Explore Milford’s rich history at the museum

Since 1983, the Milford Museum on Walnut Street in downtown Milford has aimed to showcase the history of the people, businesses and past events of the city along the Mispillion River. We recently connected with Museum Executive Director Claudia Leister and Museum Operations Manager Nicole Rogers, formerly with the Division of Historical and Cultural Affairs, to share what’s new at the Milford Museum.

Learn more about the Museum by visiting them online at www.milforddemuseum.org, calling 302-424-1080, emailing info@milfordmuseum.org or stopping by for a visit at 121 S. Walnut St. in Milford.

The Milford Museum is a brick building and former post office located in downtown Milford on S. Walnut Street.

Q: What makes the Milford Museum a special place to visit?

A: The Milford Museum is special because it shares the stories of people, past and present, who have called Milford home. Small towns everywhere are very similar. Visitors will hopefully see something that will spark a memory to their past.

The Milford Museum holds over 13,000 unique artifacts that tell the story of the City of Milford and its surrounding areas. The museum highlights both the small-town life that many are familiar with, but also the industries that allowed small towns like Milford to thrive. There is something for everyone within the Milford Museum, from shipbuilding to medical history. Anyone can come in and find an interest in one of our exhibits.

Q: How does the museum collaborate with the Delaware Division of Historical and Cultural Affairs?

A: The Milford Museum is housed in Milford’s first post office building dated 1910. When the post office moved in 1963, Health & Social Services used the facility for 20 years. Then, because it was a federal building, the Division of Historical and Cultural Affairs assumed control. They leased it to the City of Milford and the Museum became its occupant in 1983. The Division is responsible for the care and repair of the building.

Q: What is one of your favorite items or exhibits at the museum and why?

A: There was never an inventory of the collections until Claudia Leister started in 2011. She has thoroughly enjoyed discovering what is here and sharing these unique items through exhibits. It took 11 years, but Leister finally installed the “Then & Now” exhibit to showcase the circa-1930s Permanent Wave Machine for hair curling! Before Leister started at the Museum, she never knew that the small, wooden spoons to eat ice cream were invented here.

Nicole Rogers’s favorite exhibit is the Medical Exhibit. Medical history is one of the most fascinating parts of human history, and to see the evolution of medicine, especially in a town that has become a major hub of medical facilities, is really fun. She loves showing people the dentist’s chair at the Museum — it looks like the most uncomfortable thing in the world. Visitors really get a kick out of it!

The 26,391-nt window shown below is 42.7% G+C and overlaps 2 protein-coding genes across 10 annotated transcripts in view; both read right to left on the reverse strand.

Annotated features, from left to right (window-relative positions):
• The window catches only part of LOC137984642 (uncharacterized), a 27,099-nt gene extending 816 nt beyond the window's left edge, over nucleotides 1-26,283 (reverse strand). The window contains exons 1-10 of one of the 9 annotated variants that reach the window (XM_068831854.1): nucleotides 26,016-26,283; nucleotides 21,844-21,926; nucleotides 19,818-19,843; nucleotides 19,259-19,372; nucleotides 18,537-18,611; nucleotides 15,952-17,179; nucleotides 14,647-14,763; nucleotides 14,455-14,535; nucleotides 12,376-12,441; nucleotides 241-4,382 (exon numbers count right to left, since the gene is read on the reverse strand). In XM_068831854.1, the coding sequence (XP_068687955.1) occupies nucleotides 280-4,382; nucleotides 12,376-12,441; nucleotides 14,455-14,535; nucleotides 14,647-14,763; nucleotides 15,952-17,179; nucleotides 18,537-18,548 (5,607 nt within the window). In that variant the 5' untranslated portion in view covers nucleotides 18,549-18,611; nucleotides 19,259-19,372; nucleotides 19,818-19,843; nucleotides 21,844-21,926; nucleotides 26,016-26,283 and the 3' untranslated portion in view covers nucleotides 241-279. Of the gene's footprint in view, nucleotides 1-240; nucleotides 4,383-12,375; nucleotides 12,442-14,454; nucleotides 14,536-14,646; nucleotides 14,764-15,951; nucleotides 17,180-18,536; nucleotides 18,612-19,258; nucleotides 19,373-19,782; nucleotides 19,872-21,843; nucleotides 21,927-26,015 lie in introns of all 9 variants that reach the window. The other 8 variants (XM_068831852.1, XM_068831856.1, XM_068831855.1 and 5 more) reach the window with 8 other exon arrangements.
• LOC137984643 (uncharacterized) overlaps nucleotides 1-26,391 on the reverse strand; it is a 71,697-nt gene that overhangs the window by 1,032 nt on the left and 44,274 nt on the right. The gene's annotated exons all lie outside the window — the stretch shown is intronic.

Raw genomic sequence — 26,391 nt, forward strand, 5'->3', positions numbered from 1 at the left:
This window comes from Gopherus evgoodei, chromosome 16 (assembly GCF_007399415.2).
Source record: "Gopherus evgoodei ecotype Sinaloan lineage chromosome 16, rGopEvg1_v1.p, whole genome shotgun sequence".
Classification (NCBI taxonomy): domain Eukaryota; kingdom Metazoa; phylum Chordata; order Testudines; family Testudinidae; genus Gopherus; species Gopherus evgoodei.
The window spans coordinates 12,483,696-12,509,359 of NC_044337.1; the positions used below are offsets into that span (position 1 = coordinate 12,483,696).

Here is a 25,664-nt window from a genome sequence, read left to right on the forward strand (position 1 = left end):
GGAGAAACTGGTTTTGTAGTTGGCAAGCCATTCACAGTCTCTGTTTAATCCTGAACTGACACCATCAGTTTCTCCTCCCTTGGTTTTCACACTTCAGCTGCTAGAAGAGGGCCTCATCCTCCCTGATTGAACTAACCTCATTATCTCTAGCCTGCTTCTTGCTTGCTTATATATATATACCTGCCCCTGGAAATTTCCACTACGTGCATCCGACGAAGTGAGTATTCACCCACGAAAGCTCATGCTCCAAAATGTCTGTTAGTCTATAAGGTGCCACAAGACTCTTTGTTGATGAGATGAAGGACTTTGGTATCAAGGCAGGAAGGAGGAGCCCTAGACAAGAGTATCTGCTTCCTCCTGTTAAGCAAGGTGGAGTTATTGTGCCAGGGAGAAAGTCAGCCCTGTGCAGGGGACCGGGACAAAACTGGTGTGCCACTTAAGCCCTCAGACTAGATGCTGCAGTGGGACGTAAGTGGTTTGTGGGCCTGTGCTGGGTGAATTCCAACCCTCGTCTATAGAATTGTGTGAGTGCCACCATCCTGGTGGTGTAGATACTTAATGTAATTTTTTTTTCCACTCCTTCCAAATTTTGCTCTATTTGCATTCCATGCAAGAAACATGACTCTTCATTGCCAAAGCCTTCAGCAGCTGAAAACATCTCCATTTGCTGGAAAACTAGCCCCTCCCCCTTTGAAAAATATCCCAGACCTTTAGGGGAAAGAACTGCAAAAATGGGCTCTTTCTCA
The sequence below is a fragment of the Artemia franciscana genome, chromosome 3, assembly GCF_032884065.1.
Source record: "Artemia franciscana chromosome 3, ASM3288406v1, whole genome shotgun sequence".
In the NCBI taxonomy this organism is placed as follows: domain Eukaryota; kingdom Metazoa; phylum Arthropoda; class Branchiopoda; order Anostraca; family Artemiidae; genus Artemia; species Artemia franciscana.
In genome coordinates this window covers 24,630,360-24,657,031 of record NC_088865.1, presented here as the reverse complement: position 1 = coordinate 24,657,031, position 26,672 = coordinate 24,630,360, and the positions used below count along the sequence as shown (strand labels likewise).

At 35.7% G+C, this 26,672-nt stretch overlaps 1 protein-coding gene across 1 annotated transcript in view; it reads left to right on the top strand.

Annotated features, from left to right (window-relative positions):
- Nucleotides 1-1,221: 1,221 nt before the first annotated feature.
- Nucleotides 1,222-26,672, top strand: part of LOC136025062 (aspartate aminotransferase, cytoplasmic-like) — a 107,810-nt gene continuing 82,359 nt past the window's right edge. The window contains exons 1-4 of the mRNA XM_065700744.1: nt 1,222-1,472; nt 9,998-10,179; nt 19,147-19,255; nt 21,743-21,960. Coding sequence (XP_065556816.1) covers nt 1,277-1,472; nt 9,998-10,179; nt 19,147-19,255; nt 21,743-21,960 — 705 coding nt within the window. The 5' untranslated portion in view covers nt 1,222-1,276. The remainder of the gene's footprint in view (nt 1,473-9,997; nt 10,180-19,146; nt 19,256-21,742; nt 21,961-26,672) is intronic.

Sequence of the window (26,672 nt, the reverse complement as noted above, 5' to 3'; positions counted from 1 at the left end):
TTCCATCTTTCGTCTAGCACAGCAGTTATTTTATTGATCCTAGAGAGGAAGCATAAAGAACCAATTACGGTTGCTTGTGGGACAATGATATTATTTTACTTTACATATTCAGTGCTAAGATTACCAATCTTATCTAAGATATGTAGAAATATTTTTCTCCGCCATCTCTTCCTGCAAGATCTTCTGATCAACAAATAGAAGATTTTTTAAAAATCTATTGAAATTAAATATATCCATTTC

Q: What are some upcoming events or exhibits that people should be aware of?

A: The Museum just held its third, very successful fundraiser “Hippiefest” at the Causey Mansion on August 20. The next special event will be the Ghost Walk on Saturday, Oct. 22, where guided tours will stroll around town and share real stories of local murder and mayhem.  Check out our website for tickets and more information.

The Museum will also be open Saturday, Dec. 3. In December, the museum will be decking the halls with holiday decor, as well.

Q: How can people support the Milford Museum?

A: The Museum is open Tuesday through Saturday from 10 a.m. to 3:30 p.m. Admission is free, but donations are greatly appreciated. The Museum is always looking for collection items to help share Milford’s stories. The newest exhibit talks about our Black community. People are encouraged to share stories and allow Museum staff to copy early Milford photographs.

Donations can be made online or in person, whether they be with cash, check or card. Monetary donations help the Museum fulfill its Annual Fund goals, which supports the mission to preserve and share the history of Milford for generations to come. Collections donations are also more than welcome. The Museum also is in need of volunteers for docentry, events and collections. Aside from volunteers and donations, people can give back to the Milford Museum by spreading the word to family and friends of our mission. They can’t do it without community support!

Q: Anything else you’d like to add?

A: The Museum has been extremely fortunate to recently receive a Community Reinvestment Fund grant from the State of Delaware for the construction of a multi-purpose classroom. This will allow the Museum to offer more public programs, additional collections storage space and a handicap-accessible restroom facility.

Related Topics:  , , , , , , , ,